- Technology isn't going anywhere. Most of the students I teach now will end up in jobs that don't currently exist. All I can do is prepare them to be sensible digital citizens who engage with, and apply knowledge effectively for a given purpose. This will help them be prepared.
- Kids aren't scared of technology. Adults are scared of technology. Give a kid an app and ask them to find 5 ways of using it for learning and they will, and most of them will be good too.
- As well as devices we also use a Learning Management System called Ultranet. This effectively works as our ePortfolios. My students use their iPads to take photos of work they think shows progress, videos that represent success and they choose what they upload to this ePortfolio. They then reflect critically on what they have done and achieved. I can also comment and so can their peers and parents. They get feedback from many people that informs their success and next learning steps. Before Ultranet we did the same thing on PowerPoint and before that on paper. 90% of the paper ones got lost. The PowerPoint ones never resulted in conversations about the learning at home. I am sure some of you, who are parents, take a more active role - good for you. Many don't. Kids need feedback. Kids want to know what they did well. Kids need to know how they need to improve. Kids want you to care.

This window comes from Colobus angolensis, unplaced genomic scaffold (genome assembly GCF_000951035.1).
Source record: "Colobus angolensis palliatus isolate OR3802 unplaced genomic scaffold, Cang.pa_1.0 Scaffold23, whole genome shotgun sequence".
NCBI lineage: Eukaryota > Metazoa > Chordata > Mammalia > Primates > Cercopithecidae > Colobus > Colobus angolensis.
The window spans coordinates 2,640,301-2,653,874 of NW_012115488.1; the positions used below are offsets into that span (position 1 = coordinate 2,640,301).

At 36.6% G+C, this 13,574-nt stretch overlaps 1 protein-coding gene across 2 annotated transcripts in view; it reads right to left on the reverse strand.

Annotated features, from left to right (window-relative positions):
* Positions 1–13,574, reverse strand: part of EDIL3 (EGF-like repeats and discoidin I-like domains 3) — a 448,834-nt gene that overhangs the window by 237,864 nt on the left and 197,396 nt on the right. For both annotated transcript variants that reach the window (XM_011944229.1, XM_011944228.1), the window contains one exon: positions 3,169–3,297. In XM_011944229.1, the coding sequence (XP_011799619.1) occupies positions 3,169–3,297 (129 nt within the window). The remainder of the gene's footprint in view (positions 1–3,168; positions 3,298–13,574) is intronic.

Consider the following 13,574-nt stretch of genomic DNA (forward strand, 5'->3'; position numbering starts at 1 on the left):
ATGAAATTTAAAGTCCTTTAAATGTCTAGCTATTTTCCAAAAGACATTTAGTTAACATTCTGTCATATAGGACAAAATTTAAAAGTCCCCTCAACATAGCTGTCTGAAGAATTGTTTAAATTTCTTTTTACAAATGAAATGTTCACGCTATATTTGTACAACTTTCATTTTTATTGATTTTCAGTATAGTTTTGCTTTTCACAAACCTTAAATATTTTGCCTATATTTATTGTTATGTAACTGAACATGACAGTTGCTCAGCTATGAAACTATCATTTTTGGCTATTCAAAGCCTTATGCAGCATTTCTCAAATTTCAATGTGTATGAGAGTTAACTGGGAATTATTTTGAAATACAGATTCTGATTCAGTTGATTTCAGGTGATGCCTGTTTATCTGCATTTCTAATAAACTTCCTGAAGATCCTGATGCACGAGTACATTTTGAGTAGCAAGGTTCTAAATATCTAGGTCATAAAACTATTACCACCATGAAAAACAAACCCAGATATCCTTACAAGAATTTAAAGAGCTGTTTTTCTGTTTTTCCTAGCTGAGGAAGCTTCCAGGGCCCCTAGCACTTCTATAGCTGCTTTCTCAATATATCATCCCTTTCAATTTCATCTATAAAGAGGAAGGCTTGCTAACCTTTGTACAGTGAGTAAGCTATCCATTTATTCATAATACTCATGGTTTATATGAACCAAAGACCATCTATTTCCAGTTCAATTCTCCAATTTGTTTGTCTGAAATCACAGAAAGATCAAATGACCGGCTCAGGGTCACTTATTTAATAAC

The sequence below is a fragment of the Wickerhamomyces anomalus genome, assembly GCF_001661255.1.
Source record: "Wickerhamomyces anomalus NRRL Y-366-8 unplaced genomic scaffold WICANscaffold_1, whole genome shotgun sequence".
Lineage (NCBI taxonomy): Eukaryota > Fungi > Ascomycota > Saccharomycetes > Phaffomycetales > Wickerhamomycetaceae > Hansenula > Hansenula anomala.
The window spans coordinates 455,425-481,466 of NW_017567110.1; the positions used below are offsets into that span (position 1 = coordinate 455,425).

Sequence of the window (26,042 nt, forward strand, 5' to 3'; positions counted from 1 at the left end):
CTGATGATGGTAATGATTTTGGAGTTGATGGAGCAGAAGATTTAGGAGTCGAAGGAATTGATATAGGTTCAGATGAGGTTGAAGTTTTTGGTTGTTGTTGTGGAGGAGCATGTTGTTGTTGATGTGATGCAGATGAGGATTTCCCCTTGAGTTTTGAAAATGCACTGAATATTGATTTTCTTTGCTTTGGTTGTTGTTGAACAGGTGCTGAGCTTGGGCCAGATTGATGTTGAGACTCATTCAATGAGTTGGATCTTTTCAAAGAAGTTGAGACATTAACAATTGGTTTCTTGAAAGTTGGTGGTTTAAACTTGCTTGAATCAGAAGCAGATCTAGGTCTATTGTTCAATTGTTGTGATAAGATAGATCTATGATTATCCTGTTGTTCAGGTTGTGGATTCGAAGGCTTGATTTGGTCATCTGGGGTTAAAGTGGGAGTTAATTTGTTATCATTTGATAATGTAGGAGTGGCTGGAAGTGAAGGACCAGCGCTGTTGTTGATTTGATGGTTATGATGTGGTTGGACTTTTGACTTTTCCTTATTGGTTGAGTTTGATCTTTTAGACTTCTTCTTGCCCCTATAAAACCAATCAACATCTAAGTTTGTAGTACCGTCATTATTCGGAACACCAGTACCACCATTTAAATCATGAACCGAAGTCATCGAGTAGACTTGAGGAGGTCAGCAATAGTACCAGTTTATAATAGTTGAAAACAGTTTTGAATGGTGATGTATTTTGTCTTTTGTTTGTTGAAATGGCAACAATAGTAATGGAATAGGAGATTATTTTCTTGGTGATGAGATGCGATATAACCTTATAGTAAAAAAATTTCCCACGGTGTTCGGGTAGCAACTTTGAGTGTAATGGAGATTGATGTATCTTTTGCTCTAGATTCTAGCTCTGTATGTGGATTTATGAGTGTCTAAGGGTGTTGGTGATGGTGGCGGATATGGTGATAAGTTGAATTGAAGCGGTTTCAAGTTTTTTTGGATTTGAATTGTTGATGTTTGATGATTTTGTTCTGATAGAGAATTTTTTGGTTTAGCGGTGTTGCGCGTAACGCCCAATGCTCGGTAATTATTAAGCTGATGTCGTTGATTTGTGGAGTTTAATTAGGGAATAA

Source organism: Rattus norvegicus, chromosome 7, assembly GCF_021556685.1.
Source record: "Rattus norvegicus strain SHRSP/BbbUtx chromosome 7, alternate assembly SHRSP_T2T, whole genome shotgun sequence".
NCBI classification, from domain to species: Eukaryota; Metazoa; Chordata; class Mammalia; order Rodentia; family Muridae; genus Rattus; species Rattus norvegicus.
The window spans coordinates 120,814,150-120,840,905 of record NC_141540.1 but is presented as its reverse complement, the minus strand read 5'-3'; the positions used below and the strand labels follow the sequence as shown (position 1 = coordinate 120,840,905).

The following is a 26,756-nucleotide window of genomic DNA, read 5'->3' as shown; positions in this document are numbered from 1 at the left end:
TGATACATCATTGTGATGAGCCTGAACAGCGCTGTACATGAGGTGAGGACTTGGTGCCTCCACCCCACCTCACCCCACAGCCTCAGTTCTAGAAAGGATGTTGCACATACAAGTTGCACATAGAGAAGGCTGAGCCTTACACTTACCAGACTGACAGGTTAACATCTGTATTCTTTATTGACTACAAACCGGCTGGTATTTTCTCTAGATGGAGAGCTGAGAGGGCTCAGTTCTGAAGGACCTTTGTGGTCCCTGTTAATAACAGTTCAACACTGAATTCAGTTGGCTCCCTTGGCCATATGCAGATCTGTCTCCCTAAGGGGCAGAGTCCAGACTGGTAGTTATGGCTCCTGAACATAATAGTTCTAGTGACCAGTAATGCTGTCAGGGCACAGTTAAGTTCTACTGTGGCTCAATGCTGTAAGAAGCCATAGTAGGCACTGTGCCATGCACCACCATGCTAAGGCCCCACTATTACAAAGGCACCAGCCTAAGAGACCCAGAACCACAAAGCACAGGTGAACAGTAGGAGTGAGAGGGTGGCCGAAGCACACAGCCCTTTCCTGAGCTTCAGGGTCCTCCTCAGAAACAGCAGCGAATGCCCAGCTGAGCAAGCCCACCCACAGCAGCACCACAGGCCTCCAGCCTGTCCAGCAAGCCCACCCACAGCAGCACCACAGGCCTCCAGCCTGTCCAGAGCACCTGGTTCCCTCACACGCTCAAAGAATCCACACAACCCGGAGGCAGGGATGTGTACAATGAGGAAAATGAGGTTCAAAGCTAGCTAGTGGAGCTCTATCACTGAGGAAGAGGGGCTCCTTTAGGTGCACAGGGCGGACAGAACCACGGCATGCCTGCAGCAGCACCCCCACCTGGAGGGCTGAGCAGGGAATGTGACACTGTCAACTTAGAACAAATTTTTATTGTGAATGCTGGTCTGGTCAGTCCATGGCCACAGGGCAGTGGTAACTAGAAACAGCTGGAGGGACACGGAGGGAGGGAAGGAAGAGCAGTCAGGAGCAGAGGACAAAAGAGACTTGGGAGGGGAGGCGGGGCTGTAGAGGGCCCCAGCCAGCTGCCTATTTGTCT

- I am not a good teacher because I use iPads or other devices. I am a good teacher because I am open-minded to trying things that could enhance the learning and achievement of my students. I am smart enough to retain the ones that work and let go any that don't.